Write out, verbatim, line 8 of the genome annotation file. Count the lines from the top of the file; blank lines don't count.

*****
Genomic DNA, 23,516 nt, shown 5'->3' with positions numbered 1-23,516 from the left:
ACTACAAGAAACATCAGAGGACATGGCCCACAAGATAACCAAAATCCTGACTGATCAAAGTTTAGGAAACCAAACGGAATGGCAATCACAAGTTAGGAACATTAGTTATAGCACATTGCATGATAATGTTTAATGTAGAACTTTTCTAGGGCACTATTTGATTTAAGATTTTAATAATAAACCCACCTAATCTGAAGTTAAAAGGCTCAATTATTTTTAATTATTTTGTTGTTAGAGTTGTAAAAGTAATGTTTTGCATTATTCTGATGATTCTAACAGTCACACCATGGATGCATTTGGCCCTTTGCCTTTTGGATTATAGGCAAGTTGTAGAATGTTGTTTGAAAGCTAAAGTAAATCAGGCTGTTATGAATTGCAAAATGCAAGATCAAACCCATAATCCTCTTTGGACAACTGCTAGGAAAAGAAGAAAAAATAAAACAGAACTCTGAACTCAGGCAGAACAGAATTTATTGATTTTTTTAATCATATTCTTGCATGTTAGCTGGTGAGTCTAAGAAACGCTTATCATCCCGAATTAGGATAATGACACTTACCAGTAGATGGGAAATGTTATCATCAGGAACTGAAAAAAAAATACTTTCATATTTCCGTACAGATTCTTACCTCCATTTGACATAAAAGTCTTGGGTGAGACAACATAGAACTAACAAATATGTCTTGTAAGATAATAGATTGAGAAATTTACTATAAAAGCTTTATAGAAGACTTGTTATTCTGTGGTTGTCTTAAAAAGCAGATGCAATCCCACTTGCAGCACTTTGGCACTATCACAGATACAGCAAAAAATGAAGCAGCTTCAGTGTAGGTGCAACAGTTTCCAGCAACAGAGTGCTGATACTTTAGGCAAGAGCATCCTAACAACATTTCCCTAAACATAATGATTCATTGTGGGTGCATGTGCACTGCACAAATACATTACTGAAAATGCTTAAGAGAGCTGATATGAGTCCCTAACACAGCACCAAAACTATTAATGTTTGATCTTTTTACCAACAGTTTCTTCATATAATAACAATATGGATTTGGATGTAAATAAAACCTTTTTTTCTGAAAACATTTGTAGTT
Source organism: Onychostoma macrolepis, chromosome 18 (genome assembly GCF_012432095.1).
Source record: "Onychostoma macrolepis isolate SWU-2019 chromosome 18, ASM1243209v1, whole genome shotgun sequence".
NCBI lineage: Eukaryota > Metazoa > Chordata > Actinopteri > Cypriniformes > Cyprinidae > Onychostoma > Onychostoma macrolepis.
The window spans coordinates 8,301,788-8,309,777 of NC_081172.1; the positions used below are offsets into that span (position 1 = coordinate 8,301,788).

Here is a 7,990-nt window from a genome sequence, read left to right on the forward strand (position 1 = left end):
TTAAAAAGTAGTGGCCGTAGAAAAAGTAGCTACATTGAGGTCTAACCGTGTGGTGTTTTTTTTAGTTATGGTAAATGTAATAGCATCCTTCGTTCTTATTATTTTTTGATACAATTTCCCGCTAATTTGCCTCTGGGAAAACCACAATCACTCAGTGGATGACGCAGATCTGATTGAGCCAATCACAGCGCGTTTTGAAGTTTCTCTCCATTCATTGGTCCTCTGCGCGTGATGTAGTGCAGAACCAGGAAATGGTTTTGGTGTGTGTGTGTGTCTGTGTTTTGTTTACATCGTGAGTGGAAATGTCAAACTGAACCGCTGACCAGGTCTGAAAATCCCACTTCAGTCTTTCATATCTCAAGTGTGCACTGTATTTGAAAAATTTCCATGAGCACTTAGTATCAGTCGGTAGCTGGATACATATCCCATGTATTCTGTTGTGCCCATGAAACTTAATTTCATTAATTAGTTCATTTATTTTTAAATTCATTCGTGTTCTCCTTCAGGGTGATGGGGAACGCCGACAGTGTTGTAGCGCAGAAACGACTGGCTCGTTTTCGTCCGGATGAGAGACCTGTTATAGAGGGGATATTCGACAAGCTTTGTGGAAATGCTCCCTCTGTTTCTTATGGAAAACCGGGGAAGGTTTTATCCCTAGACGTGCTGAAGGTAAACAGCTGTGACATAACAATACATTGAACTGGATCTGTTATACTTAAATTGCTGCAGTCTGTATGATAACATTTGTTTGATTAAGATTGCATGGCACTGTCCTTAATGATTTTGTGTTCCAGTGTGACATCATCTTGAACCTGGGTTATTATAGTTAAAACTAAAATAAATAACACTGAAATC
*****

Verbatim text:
TTAAAAAGTAGTGGCCGTAGAAAAAGTAGCTACATTGAGGTCTAACCGTGTGGTGTTTTTTTTAGTTATGGTAAATGTAATAGCATCCTTCGTTCTTATTATTTTTTGATACAATTTCCCGCTAATTTGCCTCTGGGAAAACCACAATCACTCAGTGGATGACGCAGATCTGATTGAGCCAATCACAGCGCGTTTTGAAGTTTCTCTCCATTCATTGGTCCTCTGCGCGTGATGTAGTGCAGAACCAGGAAATGGTTTTGGTGTGTGTGTGTGTCTGTGTTTTGTTTACATCGTGAGTGGAAATGTCAAACTGAACCGCTGACCAGGTCTGAAAATCCCACTTCAGTCTTTCATATCTCAAGTGTGCACTGTATTTGAAAAATTTCCATGAGCACTTAGTATCAGTCGGTAGCTGGATACATATCCCATGTATTCTGTTGTGCCCATGAAACTTAATTTCATTAATTAGTTCATTTATTTTTAAATTCATTCGTGTTCTCCTTCAGGGTGATGGGGAACGCCGACAGTGTTGTAGCGCAGAAACGACTGGCTCGTTTTCGTCCGGATGAGAGACCTGTTATAGAGGGGATATTCGACAAGCTTTGTGGAAATGCTCCCTCTGTTTCTTATGGAAAACCGGGGAAGGTTTTATCCCTAGACGTGCTGAAGGTAAACAGCTGTGACATAACAATACATTGAACTGGATCTGTTATACTTAAATTGCTGCAGTCTGTATGATAACATTTGTTTGATTAAGATTGCATGGCACTGTCCTTAATGATTTTGTGTTCCAGTGTGACATCATCTTGAACCTGGGTTATTATAGTTAAAACTAAAATAAATAACACTGAAATC